Ingeniously structured and so damn entertaining; this novel is as ambitious as its heroines—but it never falls from the sky.

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GREAT CIRCLE

The intertwined journeys of an aviatrix born in 1914 and an actress cast to play her a century later.

In a novel twice as long as and an order of magnitude more complex than the well-received Seating Arrangements (2012) and Astonish Me (2014), Shipstead reveals breathtaking range and skill, expertly juggling a multigenerational historical epic and a scandal-soaked Hollywood satire, with scenes playing out on land, at sea, and in the air. "We were both products of vanishment and orphanhood and negligence and airplanes and uncles. She was like me but wasn't. She was uncanny, unknowable except for a few constellations I recognized from my own sky": These are the musings of actress Hadley Baxter. She has been familiar with the story of Marian Graves, an aviatrix who disappeared while trying to circumnavigate the globe, since she was just a little girl—before she became a pop-culture phenomenon, turned into a movie star with a mega-franchise, accidentally destroyed her career, and was given the chance to reinvent herself...by playing Marian in a biopic. The film, Peregrine, is based at least partly on the logbook of Marian's "great circle," which was found wrapped in a life preserver on an ice floe near the South Pole. Shipstead's story begins decades earlier, with the christening of the Josephina Eterna in Glasgow in 1909. The unhappy woman who breaks the bottle on her bow, the laconic captain who takes the ship to sea, the woman he beds onboard, the babies that result from this union—Marian Graves and her twin, Jamie—the uncle who has to raise them when their mother drowns and their father disappears: The destinies of every one of these people, and many more unforgettable characters, intersect in ways that reverberate through a hundred years of story. Whether Shipstead is creating scenes in the Prohibition-era American West, in wartime London, or on a Hollywood movie set, her research is as invisible as it should be, allowing a fully immersive experience.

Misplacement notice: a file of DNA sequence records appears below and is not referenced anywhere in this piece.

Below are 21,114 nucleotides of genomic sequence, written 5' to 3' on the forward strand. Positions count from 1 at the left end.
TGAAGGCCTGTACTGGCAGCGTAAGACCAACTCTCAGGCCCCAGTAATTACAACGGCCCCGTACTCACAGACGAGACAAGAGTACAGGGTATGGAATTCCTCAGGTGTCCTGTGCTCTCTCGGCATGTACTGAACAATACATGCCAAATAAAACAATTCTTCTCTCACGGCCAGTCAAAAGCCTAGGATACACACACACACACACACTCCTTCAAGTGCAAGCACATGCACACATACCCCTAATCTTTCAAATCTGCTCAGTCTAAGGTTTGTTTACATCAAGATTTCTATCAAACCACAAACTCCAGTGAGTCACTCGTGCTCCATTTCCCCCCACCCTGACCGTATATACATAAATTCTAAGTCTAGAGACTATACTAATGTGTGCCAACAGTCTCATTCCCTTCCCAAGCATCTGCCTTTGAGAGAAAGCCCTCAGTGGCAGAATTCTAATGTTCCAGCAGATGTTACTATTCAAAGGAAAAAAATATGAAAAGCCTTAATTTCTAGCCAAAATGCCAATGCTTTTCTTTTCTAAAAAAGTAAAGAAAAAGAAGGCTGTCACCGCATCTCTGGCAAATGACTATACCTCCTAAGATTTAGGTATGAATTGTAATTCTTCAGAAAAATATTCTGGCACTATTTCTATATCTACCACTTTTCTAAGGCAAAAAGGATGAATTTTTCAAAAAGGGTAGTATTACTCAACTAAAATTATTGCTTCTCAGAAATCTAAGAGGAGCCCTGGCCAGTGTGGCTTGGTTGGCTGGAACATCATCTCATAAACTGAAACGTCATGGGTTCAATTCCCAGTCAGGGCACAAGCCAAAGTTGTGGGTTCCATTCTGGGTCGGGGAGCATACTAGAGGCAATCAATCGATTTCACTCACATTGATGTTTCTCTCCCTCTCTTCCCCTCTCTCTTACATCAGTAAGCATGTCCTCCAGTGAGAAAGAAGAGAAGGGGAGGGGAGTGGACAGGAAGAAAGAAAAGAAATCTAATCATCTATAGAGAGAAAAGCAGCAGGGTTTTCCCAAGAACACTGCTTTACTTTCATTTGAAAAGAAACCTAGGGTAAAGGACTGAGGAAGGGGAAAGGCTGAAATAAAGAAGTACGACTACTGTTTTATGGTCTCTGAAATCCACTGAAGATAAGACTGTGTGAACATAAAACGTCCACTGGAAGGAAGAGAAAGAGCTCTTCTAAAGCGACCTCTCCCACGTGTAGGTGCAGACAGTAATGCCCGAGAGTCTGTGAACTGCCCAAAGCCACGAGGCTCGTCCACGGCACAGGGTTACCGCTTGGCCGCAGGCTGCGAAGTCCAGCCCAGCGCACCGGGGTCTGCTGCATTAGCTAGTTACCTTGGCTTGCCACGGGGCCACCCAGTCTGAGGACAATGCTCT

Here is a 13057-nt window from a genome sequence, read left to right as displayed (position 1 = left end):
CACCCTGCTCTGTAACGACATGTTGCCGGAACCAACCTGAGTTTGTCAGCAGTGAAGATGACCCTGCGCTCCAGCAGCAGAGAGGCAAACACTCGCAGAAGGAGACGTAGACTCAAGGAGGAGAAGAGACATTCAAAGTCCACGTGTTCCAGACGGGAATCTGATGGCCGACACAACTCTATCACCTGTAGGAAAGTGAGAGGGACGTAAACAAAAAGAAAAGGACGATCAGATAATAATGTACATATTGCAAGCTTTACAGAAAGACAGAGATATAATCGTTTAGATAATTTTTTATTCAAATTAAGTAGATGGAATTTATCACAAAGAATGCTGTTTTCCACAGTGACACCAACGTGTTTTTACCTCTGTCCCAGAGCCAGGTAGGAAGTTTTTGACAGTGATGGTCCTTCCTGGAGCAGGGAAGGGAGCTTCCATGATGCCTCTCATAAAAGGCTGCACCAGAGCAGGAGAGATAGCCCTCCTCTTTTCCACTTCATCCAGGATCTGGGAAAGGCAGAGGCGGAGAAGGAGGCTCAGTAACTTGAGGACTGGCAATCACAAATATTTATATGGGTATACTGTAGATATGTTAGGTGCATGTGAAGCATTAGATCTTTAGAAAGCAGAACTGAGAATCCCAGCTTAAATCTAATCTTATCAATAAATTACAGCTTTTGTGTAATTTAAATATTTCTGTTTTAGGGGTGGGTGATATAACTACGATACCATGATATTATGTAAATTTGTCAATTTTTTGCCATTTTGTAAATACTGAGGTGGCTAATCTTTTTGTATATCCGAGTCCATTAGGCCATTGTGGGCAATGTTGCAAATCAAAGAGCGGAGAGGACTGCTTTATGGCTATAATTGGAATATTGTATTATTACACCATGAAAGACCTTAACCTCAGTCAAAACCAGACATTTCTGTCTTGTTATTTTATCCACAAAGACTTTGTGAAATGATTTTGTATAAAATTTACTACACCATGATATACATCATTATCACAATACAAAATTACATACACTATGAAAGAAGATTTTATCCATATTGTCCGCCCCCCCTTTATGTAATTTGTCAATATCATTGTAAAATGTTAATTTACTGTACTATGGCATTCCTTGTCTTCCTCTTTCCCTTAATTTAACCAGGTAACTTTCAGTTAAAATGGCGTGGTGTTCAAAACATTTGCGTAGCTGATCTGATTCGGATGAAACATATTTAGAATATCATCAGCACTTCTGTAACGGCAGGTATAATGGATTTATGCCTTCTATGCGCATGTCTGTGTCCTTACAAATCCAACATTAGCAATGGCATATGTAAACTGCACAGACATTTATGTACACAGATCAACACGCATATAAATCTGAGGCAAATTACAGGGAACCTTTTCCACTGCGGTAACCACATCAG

Ingeniously structured and so damn entertaining; this novel is as ambitious as its heroines—but it never falls from the sky.

Pub Date: May 4, 2021

ISBN: 978-0-525-65697-5

Page Count: 608

Publisher: Knopf

Review Posted Online: Dec. 26, 2020

Kirkus Reviews Issue: Jan. 15, 2021

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An alternately farcical and poignant look at family bonds.

THE SUMMER PLACE

When a family convenes at their Cape Cod summer home for a wedding, old secrets threaten to ruin everything.